Contributed by:
Lindsey Briceno

Talk About It

There are no comments yet, be the first!

2017 Emerging Leaders Explore Team Leadership

The May class of Emerging Leaders focused on team leadership. We identified our individual leadership style and how that fits into the larger array of co-workers and peers.

The class began with us responding to a survey of questions passed out by our facilitator, Pete DeLisle, Hon. AIA Dallas. This series of questions placed us in our own category based on our personal reaction to situations.

Once the surveys were complete and everyone learned where they landed in three categories (innovative, bridger, and adaptor), we lined up to see the correlation to each other in the class and to see how we fell on the spectrum. This process was the most interesting and informative part -- while figuring out your own characteristics, it was fun to see how everyone in this ELP Class related to each other and how those personalities you were starting to now get familiar with aligned with that designation. There was no congratulatory handshake for being the most “innovative” in the group, which is often the mindset of young or practicing architects in the field, but a nod to the importance of everyone in the room and how projects get accomplished because of the diversity that existed with us all. 

I think the larger lesson from the class was also to understand how to place yourself on the spectrum to be able to better work and collaborate with peers and co-workers on projects. The ability to give language to that process will help guide us in our approaches to solution-driven problems we see daily.

The guest speakers for this class, Jonathon Brown, AIA from JHP Architecture/Urban Design, Doug Hix, Athletic Director of Coram Deo Academy, and Michael Hellinghausen, AIA, COO at Omniplan, brought a very enthusiastic approach to how they viewed team leadership. Doug Hix, coming from a coaching background, could dive into commitment to the process and leading his team to the point of elevating his players to an extraordinary level. Jonathon focused on the anti-leadership approach – exploring whether or not to chase being elevated in the profession and taking on more roles leads to leadership roles. He described the need to delegate and that it’s not so much about simply tasking people with jobs, but engaging them in the process. Michael brought a more practical mindset to the word leadership and discussed how he sees his role in teams as a principal, which often means one on one conversations about their value to the firm and the projects they contribute to.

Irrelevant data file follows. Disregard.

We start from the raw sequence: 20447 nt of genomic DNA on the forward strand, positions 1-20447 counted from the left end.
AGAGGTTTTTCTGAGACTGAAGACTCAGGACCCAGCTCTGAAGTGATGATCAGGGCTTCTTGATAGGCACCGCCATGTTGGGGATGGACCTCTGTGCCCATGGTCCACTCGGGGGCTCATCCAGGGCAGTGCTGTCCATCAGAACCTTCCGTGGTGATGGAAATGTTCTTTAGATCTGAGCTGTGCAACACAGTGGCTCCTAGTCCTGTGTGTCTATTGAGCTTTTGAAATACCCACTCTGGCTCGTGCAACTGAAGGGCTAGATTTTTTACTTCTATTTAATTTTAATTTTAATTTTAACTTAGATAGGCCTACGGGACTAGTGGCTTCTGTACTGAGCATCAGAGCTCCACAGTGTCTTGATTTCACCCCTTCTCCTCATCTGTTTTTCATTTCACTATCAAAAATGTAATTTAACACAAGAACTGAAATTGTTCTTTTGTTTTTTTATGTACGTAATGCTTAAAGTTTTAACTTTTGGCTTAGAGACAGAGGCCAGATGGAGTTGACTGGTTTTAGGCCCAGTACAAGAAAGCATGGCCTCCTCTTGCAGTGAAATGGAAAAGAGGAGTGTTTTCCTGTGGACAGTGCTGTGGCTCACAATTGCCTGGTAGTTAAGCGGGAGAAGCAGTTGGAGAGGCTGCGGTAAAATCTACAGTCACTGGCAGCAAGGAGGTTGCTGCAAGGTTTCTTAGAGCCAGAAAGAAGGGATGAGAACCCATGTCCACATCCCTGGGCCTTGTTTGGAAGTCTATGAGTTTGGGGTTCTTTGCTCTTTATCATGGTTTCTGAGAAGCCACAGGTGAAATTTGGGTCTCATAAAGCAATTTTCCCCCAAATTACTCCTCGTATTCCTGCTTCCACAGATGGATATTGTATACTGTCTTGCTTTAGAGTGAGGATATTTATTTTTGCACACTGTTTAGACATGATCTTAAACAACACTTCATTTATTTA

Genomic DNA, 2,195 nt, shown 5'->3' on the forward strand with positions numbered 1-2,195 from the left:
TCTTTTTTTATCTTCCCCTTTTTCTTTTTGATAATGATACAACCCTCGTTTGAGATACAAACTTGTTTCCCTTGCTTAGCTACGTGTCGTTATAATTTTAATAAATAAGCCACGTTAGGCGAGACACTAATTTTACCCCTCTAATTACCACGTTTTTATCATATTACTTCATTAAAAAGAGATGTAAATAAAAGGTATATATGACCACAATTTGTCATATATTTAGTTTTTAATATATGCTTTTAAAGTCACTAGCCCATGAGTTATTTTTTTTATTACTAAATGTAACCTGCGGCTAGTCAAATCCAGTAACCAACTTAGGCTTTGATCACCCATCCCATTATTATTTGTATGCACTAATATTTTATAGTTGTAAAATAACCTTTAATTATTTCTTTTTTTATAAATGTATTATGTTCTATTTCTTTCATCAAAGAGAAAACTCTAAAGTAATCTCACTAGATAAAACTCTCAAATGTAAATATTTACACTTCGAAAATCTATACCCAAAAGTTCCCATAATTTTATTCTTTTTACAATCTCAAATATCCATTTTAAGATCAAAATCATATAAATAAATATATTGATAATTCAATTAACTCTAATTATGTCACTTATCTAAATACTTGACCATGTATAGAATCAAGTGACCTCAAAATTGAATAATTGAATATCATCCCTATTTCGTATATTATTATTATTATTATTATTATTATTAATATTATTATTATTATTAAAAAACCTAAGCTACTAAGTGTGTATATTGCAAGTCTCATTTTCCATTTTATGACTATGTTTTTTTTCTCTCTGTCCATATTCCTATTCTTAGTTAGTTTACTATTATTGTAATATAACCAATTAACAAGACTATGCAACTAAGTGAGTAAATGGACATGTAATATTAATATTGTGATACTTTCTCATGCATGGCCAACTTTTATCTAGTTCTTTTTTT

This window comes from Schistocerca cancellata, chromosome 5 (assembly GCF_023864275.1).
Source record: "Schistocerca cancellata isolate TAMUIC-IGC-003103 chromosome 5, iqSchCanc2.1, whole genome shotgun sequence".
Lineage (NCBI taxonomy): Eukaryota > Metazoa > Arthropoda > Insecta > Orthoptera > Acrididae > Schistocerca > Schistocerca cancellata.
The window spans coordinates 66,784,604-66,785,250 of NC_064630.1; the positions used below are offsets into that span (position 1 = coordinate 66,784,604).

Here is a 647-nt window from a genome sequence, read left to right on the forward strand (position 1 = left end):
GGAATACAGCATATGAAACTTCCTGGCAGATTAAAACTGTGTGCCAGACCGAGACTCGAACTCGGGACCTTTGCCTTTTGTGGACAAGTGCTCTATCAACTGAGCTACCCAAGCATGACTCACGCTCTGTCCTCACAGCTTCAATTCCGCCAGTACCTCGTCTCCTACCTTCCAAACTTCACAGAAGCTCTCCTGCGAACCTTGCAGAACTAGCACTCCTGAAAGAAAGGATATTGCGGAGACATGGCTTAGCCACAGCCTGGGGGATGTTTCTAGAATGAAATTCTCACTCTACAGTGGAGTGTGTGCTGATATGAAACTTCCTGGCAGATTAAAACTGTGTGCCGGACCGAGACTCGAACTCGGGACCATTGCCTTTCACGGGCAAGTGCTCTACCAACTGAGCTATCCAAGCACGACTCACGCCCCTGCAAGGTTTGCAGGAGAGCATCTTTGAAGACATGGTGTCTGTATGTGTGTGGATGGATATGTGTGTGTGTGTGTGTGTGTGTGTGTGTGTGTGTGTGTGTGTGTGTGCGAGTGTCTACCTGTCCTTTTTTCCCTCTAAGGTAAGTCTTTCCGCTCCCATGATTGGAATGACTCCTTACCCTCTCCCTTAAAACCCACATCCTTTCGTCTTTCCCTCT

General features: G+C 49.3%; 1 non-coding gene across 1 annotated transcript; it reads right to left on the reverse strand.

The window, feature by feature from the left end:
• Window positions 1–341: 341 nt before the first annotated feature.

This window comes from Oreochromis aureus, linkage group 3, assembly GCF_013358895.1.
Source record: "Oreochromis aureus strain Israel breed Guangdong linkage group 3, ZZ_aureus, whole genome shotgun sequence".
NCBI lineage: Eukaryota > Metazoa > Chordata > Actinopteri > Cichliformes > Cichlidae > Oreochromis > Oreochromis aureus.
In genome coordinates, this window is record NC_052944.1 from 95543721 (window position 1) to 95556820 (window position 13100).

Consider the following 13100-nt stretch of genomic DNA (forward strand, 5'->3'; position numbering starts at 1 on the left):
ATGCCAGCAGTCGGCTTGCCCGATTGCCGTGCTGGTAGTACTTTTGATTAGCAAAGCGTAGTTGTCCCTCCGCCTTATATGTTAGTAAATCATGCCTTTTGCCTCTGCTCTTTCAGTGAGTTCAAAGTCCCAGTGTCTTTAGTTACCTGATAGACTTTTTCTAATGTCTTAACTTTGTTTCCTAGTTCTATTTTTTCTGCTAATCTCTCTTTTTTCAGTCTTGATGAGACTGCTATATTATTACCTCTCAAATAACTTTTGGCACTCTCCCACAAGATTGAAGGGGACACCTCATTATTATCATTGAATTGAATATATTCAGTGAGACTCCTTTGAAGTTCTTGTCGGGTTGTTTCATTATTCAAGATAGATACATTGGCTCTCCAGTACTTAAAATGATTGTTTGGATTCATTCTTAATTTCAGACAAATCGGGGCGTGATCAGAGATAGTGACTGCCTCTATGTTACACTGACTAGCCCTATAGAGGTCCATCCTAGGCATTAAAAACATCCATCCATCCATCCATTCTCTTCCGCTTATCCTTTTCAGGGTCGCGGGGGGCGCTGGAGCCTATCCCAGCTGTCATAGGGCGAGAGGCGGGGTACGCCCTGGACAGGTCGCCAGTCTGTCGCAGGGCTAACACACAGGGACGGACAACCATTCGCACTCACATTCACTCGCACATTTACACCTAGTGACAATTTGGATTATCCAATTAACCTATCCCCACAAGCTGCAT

The end of the class was reserved for a class project update, which we used for presenting sketches and ideas for the Columbarium at CitySquare. Several class members presented site plans that laid out how the Columbarium walls would be placed, and schematic material selections. The ideas were all very focused on user experience and pathways through the space. Since it was clear several concepts had overlaps, and the class chose to condense down these fundamentals, and present two or three ideas to CitySquare for selection. Stay tuned for updates!